Evaluating the evaluation

For the past 30 or so years Castleton State College students have been asked to fill out a form designed to help the administration evaluate how well they believe professors are doing their job. The form, officially titled Castleton Instructor/ Course Evaluation Form, is now under scrutiny by a committee of administrators, professors and students who have taken on the task of evaluating it with an eye toward making it better.

During a walking interview, Academic Dean Joe Mark said the forms have only changed “once in the 24 years that I have been academic dean.” He says some of reasons the committee is looking at the evaluation forms are “for one, many people think that they should be quantified, and two, many students are unhappy that they can’t really do them anonymously because their handwriting is sometimes recognizable.”

The cover page on the form, promises that the instructor will not see the name of the person who fills out the form and further, “the instructor will see the evaluation only after final grades have been recorded with the registrar.”

Even so, some students still worry that in a college as small as Castleton a teacher will recognize their hand writing.

Nichole McAllister is a member of the evaluation committee who currently is serving on the Student Association as vice president of Student Academics.

“The biggest problem with the current forms is they are not anonymous because they are hand written,” McAllister said. “Most students want computerized forms.”

Senior Jenny Blandino said she has ripped a professor on the comment section in the past, but only “if I knew the teacher didn’t have a writing sample.”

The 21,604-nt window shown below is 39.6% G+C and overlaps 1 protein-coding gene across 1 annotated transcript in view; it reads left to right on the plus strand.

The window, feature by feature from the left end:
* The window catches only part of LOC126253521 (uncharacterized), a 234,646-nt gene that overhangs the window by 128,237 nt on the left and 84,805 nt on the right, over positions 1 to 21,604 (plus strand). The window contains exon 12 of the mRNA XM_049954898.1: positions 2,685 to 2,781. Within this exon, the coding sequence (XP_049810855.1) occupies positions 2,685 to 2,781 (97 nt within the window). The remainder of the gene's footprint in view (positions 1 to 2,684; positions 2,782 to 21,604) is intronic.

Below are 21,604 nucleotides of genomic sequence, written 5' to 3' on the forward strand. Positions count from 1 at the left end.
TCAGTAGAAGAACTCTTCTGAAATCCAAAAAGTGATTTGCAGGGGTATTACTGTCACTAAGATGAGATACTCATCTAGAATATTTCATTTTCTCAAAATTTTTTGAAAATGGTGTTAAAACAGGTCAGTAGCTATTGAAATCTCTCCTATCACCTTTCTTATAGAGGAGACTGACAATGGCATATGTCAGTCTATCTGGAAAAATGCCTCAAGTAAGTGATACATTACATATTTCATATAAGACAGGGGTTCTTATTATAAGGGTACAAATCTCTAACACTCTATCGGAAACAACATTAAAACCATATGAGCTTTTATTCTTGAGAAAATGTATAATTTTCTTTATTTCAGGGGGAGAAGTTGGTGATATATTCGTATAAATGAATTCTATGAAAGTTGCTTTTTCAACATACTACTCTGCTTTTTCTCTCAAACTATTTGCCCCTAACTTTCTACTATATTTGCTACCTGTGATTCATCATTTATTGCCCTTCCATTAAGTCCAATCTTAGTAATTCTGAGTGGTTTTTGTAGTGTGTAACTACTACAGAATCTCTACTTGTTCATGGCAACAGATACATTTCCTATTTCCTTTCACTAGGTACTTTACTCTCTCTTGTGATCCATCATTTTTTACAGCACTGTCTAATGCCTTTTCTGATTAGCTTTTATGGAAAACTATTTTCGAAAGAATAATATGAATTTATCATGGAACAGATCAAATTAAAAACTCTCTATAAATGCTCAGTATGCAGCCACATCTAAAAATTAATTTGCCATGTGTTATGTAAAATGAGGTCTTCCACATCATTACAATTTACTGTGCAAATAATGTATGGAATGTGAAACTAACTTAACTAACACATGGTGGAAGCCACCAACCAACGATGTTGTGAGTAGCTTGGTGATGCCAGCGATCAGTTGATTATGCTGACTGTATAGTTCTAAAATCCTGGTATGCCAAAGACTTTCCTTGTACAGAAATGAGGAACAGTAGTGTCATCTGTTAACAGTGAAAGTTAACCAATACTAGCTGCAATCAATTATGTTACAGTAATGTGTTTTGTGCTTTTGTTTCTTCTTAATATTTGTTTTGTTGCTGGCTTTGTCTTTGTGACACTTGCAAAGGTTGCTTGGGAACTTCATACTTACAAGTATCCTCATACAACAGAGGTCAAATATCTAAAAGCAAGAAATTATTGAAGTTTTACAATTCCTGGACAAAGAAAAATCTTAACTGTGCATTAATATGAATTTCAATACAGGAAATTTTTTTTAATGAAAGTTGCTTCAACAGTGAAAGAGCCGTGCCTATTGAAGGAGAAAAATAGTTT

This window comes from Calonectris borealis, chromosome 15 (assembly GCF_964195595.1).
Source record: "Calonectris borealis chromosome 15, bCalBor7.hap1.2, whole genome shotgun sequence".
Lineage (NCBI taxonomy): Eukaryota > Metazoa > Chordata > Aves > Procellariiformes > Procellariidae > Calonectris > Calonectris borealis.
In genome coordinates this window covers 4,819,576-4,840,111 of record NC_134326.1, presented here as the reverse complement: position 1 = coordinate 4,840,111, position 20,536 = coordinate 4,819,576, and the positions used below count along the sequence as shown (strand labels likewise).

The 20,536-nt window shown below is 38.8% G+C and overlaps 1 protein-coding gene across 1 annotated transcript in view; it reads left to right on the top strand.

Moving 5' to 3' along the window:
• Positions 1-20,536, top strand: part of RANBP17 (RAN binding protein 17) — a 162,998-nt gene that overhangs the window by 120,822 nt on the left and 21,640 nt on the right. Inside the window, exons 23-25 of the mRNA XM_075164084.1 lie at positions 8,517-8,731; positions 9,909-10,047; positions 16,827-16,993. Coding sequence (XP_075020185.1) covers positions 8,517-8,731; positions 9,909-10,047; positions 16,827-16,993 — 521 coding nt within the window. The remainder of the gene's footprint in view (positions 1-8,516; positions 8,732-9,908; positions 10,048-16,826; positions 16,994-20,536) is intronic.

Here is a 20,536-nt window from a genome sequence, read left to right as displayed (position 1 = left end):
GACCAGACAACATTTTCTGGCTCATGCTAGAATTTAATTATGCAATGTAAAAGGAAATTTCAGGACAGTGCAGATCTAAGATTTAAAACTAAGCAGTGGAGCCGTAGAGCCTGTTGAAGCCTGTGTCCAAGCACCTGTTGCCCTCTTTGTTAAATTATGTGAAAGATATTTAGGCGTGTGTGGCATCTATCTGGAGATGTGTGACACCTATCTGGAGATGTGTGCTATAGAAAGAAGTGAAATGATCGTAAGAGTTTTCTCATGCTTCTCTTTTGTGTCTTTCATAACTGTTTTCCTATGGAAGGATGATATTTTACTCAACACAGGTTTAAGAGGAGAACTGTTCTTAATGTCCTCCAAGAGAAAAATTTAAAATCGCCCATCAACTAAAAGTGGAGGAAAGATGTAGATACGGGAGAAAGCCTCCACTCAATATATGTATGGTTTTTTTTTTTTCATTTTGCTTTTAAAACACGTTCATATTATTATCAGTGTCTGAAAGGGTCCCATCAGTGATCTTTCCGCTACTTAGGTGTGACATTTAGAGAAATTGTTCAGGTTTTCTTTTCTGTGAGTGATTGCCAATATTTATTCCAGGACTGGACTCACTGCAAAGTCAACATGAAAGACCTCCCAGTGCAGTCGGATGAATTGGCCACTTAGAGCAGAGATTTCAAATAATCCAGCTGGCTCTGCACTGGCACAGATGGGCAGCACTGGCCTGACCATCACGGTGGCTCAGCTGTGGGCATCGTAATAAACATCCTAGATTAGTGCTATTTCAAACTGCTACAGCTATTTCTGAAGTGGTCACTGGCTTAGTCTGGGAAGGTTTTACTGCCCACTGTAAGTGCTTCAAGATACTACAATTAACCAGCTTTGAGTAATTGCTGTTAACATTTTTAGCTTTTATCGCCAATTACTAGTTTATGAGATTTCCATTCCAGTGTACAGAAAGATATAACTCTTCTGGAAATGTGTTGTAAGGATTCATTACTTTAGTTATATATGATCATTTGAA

“If I thought that I was going to have that professor a following semester, I probably would have been less likely to write the negative stuff and more likely to write the positive,” she said.

Heather Varone agrees caution should be implemented when hand writing comments. But she said she has never had a reason to criticize a professor.

“I try to tell ’em like it is. I think that if they are a bad teacher I don’t just come out and say that, I try and say you can improve on this and this and that,” she said.

Blandino agreed, however, that the forms should be more anonymous.

“I feel like a lot of my professors can distinguish my handwriting from others, and I think that that’s a problem. I think that they should not be able to tell who I am, she said.”

Both Blandino and Varone believe computerization would be the way to achieve that.

Veteran professors Mike Austin and Paul Andriscin, leaning back in the office chairs of their cramped narrow first floor Levinworth office, are quick to assure CSC students who worry about anonymity that neither of them spend anytime trying to figure out the author of the comments.

Austin jokes that “we have never been issued the fingerprinting kit.”

“It wouldn’t make any difference. I would not be vindictive. Anyway I have never had any reason to be,” Andriscin said.

Upstairs from them, geology Professor Scott Roper admits that “sometimes you do know who writes the evaluation sometimes you don’t. Part of it depends on the comments that are made, but I try not to pay attention to who wrote it. If there is a pattern in the comments, that’s when I become concerned. If one person makes a comment that nobody else makes, that will not be weighted as heavily as if several people make the same comments.”

The evaluation forms are important for quality control, school officials say. They allow the professor to evaluate how well he or she has communicated the course and help the administration evaluate the professor for continued employment.